Mercury Found To Have Ice And Organic Material
November 29, 2012

Water Ice Deposits And Organic Material Found On Mercury

Lee Rannals for — Your Universe Online

Researchers using data taken by NASA's MESSENGER spacecraft have found evidence of water ice deposits and organic material on Mercury.

UCLA planetary scientists crafted the first accurate thermal model of the solar system's innermost planet, pinpointing the extremely cold regions where ice has been found on or below the surface.

Researchers wrote in the journal Science that the newly discovered black deposits are a thin crust of residual organic material brought to the planet over the past several million years through impacts by water-rich asteroids and comets.

The research helps shed light on the long-standing issue of ice on Mercury. Several independent lines of evidence reveal that the planet has extensive water ice deposits at its poles.

Scientists were surprised to find in the early 1990s that areas near Mercury's poles were unusually bright when observed with radar from Earth.

"Mercury is the innermost planet in the solar system, and, arguably, it's among the least explored," David Paige, a professor of Earth and space sciences at UCLA, said in a statement. "The surface of Mercury exhibits the most extreme range of temperatures of any body we know of in the solar system."

Paige said these "natural freezers" exist within the shadowed areas of polar-crater rims, which never experience direct sunlight due to the low angle of the sun at high latitudes.

The scientists used the first detailed topographic map of Mercury's north polar region produced by MESSENGER to generate an accurate thermal model of the probe. They found that the planet's sub-surface temperatures are a near-perfect match to Earth-based radar observations and surface-brightness measurements made by the Mercury Laser Altimeter (MLA) instrument onboard the orbiting spacecraft.

Where the team's temperature model predicts water ice should be stable on the surface, the MLA always measures unusually bright particles, indicating surface ice deposits.

"This stuff we find covering the ice is darker than the rest of Mercury, which is already a really dark planet. That's amazing," Paige said in a statement. "At the very least, it means there is something out of the ordinary going on inside these permanently shadowed areas where the ice has accumulated."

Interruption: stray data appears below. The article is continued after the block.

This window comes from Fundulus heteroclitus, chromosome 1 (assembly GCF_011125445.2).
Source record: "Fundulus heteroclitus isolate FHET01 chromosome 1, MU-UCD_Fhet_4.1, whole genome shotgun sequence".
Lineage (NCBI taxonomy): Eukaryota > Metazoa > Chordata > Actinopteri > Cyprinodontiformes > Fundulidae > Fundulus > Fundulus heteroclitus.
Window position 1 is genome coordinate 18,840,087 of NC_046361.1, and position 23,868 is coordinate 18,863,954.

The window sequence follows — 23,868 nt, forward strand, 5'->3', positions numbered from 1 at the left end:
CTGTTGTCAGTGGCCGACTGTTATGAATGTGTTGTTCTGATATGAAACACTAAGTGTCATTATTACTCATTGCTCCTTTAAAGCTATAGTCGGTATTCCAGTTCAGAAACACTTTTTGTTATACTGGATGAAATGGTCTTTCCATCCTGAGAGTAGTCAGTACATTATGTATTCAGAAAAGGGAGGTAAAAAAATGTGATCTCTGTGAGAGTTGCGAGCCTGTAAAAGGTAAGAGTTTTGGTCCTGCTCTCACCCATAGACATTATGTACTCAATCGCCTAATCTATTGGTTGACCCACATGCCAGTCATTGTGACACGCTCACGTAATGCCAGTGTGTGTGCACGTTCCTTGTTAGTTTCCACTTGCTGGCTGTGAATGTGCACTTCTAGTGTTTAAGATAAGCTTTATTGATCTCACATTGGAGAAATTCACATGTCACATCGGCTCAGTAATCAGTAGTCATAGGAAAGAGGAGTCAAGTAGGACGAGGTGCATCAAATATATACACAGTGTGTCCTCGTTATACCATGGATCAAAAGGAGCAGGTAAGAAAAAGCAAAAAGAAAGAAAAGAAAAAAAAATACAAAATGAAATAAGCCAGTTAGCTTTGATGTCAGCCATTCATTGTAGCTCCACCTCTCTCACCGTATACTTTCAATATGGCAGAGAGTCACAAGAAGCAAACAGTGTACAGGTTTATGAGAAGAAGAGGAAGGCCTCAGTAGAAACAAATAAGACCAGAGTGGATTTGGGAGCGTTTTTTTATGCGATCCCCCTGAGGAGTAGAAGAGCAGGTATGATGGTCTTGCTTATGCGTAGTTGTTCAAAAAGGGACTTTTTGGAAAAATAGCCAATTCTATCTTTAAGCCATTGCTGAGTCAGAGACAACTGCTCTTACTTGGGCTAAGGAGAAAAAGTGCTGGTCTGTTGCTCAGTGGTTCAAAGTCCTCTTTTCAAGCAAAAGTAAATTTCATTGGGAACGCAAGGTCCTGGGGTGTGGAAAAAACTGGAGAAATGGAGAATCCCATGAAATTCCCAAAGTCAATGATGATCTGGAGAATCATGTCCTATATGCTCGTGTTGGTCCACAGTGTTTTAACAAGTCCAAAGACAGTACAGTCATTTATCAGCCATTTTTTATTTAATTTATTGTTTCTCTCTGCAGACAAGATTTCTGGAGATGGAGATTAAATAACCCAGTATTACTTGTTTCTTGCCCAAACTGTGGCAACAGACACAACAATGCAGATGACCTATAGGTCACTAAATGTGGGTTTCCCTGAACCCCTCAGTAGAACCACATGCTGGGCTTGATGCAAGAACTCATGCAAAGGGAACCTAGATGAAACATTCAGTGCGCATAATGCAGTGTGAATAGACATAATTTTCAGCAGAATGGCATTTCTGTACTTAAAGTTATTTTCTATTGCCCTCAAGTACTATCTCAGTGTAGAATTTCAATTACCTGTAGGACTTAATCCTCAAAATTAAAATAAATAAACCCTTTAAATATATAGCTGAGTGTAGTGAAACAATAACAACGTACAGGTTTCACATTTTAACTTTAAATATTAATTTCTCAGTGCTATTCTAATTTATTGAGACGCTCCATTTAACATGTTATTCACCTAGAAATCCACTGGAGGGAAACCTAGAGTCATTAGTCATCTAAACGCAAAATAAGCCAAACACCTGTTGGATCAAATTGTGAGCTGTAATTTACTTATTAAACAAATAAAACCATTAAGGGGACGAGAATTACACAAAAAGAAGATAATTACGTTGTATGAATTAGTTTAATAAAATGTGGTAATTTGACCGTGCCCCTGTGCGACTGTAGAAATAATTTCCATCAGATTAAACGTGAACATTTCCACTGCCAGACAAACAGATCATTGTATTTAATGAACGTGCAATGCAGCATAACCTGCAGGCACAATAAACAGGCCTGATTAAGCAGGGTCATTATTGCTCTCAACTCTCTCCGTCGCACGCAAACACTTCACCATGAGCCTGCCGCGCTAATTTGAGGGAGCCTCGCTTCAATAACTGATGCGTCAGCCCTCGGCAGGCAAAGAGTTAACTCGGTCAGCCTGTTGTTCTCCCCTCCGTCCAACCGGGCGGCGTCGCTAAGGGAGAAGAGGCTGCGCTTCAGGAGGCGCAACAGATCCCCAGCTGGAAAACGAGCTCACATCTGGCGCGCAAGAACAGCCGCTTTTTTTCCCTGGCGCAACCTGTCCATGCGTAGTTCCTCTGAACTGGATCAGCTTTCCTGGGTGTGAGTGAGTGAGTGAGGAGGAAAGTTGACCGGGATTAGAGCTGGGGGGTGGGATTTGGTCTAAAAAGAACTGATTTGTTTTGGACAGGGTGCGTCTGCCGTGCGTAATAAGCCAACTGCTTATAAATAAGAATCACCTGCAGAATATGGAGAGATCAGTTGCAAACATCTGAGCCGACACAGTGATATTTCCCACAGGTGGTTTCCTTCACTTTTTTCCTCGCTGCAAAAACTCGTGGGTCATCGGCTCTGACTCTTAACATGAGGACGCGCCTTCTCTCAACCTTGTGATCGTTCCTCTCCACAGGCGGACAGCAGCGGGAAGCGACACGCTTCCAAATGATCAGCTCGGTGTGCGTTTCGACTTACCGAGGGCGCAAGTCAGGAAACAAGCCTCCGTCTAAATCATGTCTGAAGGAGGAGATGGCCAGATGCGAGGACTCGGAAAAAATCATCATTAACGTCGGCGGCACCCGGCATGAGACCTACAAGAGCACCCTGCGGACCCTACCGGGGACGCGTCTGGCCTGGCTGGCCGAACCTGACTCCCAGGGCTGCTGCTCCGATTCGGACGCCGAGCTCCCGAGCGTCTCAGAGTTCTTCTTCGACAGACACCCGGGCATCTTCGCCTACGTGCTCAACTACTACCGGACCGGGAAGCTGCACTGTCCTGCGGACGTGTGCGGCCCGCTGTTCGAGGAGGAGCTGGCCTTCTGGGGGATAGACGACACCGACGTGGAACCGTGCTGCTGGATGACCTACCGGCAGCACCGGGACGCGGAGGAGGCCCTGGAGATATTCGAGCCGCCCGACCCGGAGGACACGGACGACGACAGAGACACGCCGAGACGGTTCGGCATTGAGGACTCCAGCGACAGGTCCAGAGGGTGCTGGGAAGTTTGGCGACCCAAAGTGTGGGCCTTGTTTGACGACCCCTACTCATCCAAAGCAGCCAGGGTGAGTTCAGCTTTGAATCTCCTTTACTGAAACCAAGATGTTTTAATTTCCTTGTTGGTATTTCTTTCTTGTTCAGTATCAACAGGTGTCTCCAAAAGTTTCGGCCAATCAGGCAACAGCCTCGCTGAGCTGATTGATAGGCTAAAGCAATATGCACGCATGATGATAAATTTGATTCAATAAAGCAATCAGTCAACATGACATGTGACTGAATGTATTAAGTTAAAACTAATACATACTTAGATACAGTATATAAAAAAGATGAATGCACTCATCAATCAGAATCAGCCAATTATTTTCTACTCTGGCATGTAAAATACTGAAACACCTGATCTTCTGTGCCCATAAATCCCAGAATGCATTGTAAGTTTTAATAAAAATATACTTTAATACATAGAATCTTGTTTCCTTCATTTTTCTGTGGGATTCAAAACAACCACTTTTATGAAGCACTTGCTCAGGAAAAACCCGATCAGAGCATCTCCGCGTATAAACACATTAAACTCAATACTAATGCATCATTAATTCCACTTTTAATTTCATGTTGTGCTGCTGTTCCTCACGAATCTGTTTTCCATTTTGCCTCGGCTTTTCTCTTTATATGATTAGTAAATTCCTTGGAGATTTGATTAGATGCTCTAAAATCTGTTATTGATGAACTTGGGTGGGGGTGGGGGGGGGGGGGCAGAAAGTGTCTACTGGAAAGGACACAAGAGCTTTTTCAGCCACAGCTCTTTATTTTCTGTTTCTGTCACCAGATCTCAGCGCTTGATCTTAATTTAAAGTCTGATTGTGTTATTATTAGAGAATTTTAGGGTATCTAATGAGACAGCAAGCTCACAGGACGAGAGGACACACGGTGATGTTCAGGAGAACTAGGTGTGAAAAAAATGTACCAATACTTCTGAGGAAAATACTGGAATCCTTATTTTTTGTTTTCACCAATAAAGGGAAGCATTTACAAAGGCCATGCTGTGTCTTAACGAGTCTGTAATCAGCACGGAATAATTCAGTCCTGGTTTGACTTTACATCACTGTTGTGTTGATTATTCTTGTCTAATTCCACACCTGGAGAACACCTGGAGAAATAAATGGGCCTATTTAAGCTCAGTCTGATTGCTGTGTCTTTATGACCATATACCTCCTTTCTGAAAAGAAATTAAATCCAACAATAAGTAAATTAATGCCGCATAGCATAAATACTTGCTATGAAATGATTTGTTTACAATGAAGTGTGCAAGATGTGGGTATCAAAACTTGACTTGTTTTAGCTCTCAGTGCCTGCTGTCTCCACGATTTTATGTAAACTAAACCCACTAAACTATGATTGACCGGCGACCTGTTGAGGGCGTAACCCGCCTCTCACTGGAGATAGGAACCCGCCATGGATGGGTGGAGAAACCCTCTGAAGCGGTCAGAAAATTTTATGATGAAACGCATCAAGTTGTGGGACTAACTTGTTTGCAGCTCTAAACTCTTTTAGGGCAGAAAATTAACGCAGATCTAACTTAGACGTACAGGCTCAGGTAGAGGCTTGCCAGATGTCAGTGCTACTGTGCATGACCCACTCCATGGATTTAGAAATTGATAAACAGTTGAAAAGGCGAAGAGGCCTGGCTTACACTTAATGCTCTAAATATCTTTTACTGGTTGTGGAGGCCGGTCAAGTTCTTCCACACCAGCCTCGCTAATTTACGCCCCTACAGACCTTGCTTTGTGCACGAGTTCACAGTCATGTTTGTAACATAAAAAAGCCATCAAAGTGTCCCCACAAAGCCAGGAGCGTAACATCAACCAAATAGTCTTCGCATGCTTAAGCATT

The dark substance likely arrived on Mercury as part of the comets and asteroids that periodically crash into the planet, Paige said. The only place water and organics survive is within permanently shadowed craters.

"There are areas on the surface where it is too hot for ice to exist, but radar data from Earth show something bright reflecting from these areas, so we're pretty sure that there's water ice buried underneath," co-author Matthew Siegler, a researcher at the Jet Propulsion Laboratory and a UCLA alumnus, said in a statement. "You need some kind of insulating layer to keep that heat from getting down to the ice."

For the water ice and black organic layers to remain exposed on Mercury's ancient surface, the deposits must have formed recently in the planet's geological history.

"Billions of years ago, the Earth acquired a layer of water and other volatile material that formed atmospheres, oceans and even the first organic molecules that started life," Paige said. "Understanding the origin of that material is a very important problem and is essential to finding out about the potential habitability of planetary systems around other stars."